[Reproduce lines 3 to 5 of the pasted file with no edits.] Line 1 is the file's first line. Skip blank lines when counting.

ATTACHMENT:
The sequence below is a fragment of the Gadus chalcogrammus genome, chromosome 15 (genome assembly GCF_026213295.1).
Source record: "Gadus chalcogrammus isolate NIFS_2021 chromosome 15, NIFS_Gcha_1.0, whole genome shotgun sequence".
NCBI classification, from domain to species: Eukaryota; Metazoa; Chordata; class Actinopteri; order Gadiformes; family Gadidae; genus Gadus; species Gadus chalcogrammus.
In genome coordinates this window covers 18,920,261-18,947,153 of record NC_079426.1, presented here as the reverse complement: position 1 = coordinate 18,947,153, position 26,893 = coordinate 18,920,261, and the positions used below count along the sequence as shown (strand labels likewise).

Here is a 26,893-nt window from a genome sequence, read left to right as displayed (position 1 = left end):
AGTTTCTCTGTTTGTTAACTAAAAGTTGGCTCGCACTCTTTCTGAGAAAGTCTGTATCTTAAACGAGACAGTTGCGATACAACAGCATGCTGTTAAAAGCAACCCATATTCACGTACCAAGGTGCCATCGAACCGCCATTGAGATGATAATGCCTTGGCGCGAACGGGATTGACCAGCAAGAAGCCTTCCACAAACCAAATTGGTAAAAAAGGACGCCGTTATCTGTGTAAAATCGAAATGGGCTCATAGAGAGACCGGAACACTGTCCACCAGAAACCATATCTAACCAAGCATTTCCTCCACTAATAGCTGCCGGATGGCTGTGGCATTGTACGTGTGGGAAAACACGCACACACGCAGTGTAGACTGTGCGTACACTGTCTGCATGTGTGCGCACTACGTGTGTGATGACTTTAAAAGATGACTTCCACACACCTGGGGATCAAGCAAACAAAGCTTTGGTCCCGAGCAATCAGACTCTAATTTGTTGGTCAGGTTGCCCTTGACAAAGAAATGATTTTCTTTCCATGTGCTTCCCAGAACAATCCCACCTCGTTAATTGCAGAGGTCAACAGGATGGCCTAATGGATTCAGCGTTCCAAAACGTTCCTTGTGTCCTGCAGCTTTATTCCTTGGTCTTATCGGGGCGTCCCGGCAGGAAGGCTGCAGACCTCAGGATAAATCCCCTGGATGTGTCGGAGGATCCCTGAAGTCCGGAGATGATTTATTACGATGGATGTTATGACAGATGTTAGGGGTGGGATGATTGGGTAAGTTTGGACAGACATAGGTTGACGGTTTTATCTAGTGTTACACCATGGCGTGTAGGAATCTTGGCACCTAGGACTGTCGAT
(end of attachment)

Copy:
NCBI classification, from domain to species: Eukaryota; Metazoa; Chordata; class Actinopteri; order Gadiformes; family Gadidae; genus Gadus; species Gadus chalcogrammus.
In genome coordinates this window covers 18,920,261-18,947,153 of record NC_079426.1, presented here as the reverse complement: position 1 = coordinate 18,947,153, position 26,893 = coordinate 18,920,261, and the positions used below count along the sequence as shown (strand labels likewise).

Here is a 26,893-nt window from a genome sequence, read left to right as displayed (position 1 = left end):